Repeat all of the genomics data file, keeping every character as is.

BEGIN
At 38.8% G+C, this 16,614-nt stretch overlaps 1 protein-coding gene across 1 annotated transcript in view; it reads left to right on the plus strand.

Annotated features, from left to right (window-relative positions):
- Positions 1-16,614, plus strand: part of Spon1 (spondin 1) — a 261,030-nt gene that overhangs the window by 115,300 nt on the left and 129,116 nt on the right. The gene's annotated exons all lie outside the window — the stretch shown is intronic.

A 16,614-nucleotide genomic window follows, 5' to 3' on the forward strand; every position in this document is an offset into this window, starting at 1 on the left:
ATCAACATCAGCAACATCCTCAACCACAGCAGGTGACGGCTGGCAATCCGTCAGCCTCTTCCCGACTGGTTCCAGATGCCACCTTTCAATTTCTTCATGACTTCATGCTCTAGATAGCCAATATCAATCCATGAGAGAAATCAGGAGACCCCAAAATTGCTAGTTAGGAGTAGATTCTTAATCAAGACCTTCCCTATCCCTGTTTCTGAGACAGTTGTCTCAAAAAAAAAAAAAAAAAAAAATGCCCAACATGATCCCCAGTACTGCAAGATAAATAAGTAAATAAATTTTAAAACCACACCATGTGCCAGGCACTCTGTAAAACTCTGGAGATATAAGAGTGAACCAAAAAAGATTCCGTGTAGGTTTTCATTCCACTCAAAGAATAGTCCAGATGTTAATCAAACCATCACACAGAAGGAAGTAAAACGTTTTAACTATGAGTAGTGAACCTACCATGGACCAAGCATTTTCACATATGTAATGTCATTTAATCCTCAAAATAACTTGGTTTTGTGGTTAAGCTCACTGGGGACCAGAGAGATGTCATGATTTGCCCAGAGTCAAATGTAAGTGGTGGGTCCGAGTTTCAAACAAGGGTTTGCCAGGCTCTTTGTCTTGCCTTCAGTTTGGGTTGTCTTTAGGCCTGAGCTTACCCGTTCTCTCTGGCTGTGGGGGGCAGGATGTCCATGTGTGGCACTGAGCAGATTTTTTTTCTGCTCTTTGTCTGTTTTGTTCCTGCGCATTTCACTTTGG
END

At 38.8% G+C, this 16,614-nt stretch overlaps 1 protein-coding gene across 1 annotated transcript in view; it reads left to right on the plus strand.

Annotated features, from left to right (window-relative positions):
- Positions 1-16,614, plus strand: part of Spon1 (spondin 1) — a 261,030-nt gene that overhangs the window by 115,300 nt on the left and 129,116 nt on the right. The gene's annotated exons all lie outside the window — the stretch shown is intronic.

A 16,614-nucleotide genomic window follows, 5' to 3' on the forward strand; every position in this document is an offset into this window, starting at 1 on the left:
ATCAACATCAGCAACATCCTCAACCACAGCAGGTGACGGCTGGCAATCCGTCAGCCTCTTCCCGACTGGTTCCAGATGCCACCTTTCAATTTCTTCATGACTTCATGCTCTAGATAGCCAATATCAATCCATGAGAGAAATCAGGAGACCCCAAAATTGCTAGTTAGGAGTAGATTCTTAATCAAGACCTTCCCTATCCCTGTTTCTGAGACAGTTGTCTCAAAAAAAAAAAAAAAAAAAAATGCCCAACATGATCCCCAGTACTGCAAGATAAATAAGTAAATAAATTTTAAAACCACACCATGTGCCAGGCACTCTGTAAAACTCTGGAGATATAAGAGTGAACCAAAAAAGATTCCGTGTAGGTTTTCATTCCACTCAAAGAATAGTCCAGATGTTAATCAAACCATCACACAGAAGGAAGTAAAACGTTTTAACTATGAGTAGTGAACCTACCATGGACCAAGCATTTTCACATATGTAATGTCATTTAATCCTCAAAATAACTTGGTTTTGTGGTTAAGCTCACTGGGGACCAGAGAGATGTCATGATTTGCCCAGAGTCAAATGTAAGTGGTGGGTCCGAGTTTCAAACAAGGGTTTGCCAGGCTCTTTGTCTTGCCTTCAGTTTGGGTTGTCTTTAGGCCTGAGCTTACCCGTTCTCTCTGGCTGTGGGGGGCAGGATGTCCATGTGTGGCACTGAGCAGATTTTTTTTCTGCTCTTTGTCTGTTTTGTTCCTGCGCATTTCACTTTGG